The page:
• QQ空间
  • 收藏

Lessonsfromahugeretractionsdatabase|NatureBriefing

| 2019-08-19

Hello Nature readers,

Today we hear how EU laws on gene-edited crops are squeezing research, find out what a new retractions database reveals, and learn about the growing ambitions of citizen science. 

 

A research project into banana disease is said to be affected by Europe’s new gene-editing rules. (Avalon)

EU rule on gene-edited crops chills science 

Three months after the European Union’s top court gave gene-edited crops the same stringent legal status as genetically modified (GM) organisms, researchers are starting to feel the pinch. “We see a chilling effect on plans for performing research with CRISPR-edited plants in the field,” says René Custers, at Belgium’s VIB life-sciences research institute. And a Brazilian firm says that it has put gene-editing projects focused on soya beans on hold, because its major market is in Europe. On 24 October, 170 European scientists released a paper urging a change in the law.

Nature | Read this article at nature.com/latest-news

“Renaissance” for Indian research agency 

The incoming head of India’s Council of Scientific and Industrial Research — one of the country’s largest research organizations — wants his new agency to help solve India’s most intractable problems; malnutrition, disease epidemics and access to clean water. But Shekhar Mande will first have to confront the council’s own issues: stretched funding and an entrenched bureaucracy.

Nature | Read this article at nature.com/latest-news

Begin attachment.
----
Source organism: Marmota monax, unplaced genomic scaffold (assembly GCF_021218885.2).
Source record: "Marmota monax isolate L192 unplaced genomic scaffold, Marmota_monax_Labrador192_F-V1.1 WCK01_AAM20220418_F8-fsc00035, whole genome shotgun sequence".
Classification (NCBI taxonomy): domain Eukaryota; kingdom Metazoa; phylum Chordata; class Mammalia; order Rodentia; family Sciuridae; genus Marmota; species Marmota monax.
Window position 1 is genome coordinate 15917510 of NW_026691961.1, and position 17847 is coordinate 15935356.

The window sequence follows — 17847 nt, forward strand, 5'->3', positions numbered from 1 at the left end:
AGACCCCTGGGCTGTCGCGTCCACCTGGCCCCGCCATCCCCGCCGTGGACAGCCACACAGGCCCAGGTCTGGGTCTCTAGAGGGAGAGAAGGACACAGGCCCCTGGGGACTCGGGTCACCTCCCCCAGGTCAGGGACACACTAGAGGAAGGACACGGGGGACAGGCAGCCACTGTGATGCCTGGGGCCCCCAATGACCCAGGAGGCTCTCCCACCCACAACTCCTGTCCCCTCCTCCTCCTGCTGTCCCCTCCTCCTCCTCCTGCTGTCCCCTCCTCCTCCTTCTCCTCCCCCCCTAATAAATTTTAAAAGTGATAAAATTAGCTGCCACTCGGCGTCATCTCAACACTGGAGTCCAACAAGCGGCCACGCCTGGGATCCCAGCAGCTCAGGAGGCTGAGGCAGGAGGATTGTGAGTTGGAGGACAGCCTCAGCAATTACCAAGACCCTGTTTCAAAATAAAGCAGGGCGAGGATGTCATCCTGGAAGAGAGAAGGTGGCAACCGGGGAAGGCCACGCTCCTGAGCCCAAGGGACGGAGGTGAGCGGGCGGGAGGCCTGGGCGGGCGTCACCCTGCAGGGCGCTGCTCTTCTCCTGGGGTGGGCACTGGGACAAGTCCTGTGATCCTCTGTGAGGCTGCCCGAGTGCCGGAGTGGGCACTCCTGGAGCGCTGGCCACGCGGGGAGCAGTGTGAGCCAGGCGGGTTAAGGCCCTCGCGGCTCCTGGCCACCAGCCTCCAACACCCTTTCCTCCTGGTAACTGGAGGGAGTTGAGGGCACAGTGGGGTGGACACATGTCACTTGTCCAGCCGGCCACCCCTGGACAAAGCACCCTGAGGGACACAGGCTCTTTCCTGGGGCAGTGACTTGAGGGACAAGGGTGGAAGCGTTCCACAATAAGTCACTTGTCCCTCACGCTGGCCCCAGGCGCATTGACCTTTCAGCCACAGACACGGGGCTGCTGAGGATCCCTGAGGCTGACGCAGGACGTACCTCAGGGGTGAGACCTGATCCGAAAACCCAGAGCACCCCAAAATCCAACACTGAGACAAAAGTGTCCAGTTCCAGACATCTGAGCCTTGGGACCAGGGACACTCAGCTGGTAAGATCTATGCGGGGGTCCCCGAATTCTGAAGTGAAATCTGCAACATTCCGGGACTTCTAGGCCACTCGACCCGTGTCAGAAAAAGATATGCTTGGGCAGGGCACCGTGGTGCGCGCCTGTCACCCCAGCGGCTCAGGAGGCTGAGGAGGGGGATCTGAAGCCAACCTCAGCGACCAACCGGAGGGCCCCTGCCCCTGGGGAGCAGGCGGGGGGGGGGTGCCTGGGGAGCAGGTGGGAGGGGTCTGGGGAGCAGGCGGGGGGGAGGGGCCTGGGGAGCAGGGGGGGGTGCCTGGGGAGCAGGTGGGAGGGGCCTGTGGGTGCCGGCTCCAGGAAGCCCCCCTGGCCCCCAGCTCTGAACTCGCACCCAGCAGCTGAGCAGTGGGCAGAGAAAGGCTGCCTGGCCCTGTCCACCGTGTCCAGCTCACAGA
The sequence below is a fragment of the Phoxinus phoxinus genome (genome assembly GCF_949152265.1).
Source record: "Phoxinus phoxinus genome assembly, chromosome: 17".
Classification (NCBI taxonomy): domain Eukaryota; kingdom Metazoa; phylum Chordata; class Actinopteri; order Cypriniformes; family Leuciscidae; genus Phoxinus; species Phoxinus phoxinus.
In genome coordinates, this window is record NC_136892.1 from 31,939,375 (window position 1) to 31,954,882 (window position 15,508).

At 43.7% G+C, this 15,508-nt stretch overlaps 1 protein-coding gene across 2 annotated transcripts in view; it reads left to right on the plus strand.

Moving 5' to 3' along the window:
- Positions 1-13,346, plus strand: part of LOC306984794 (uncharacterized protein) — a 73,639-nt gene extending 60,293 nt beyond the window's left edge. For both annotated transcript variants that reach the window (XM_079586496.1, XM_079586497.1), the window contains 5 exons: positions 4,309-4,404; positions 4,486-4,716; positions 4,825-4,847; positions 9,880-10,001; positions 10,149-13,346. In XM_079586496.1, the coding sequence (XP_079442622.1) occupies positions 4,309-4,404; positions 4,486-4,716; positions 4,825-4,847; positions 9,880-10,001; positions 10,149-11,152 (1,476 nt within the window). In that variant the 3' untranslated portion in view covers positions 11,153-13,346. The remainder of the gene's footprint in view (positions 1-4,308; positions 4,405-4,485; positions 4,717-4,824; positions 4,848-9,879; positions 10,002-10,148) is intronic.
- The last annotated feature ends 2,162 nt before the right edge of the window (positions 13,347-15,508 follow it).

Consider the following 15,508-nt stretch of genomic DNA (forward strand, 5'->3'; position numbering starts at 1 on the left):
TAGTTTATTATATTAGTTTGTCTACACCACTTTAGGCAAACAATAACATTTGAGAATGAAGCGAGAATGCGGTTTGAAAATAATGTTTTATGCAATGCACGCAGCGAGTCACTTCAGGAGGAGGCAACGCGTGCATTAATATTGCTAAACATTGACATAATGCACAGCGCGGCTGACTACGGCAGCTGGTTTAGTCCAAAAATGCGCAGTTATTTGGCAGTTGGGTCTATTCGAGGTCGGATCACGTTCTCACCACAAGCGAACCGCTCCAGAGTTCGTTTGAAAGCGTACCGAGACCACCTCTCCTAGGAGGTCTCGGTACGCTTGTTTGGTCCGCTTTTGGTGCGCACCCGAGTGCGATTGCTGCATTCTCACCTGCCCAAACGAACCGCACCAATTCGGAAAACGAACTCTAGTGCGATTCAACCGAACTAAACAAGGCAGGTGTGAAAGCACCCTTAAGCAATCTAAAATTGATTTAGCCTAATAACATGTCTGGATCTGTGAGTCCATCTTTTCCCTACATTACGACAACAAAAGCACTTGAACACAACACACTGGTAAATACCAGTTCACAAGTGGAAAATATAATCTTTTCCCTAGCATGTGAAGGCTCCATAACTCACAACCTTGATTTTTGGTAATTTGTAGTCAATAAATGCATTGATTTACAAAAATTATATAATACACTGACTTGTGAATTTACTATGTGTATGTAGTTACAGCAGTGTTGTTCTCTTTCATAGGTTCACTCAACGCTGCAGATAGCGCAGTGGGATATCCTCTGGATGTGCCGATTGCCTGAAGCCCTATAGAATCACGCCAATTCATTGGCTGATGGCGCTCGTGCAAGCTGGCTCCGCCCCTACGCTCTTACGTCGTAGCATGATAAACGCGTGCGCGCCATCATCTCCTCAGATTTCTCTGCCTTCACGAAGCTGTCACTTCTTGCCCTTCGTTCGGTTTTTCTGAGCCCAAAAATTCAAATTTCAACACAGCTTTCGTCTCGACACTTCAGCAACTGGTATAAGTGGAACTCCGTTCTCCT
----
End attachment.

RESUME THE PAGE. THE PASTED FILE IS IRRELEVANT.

Clues to Mars methane mystery 

New calculations could help to explain why NASA’s Curiosity rover detects peaks of methane gas in the Martian atmosphere during the planet"s northern summer. As winter gives way to spring, the idea goes, the Sun’s heat begins to warm the soil — allowing methane to percolate up from the ground and into the atmosphere. The methane’s ultimate source, whether from geological processes or some form of life,  is still a mystery.

Nature | Read this article at nature.com/latest-news

 

Rare DNA sequences reveal early humans" history 

Humankind’s early history in Africa is coming into sharper focus with a new study of 180 genomes from a dozen ethnic groups on the continent, some of which have never before been analysed. These preliminary, as yet-unpublished, results suggest that more than 40,000 years ago, two of the groups — the San and the Baka Pygmy — were roughly twice the size of other ethnic groups present at the time, and that the San and Baka overlapped in central-eastern or southern Africa.

Nature | Read this article at nature.com/latest-news

Salmon hurling in Alaska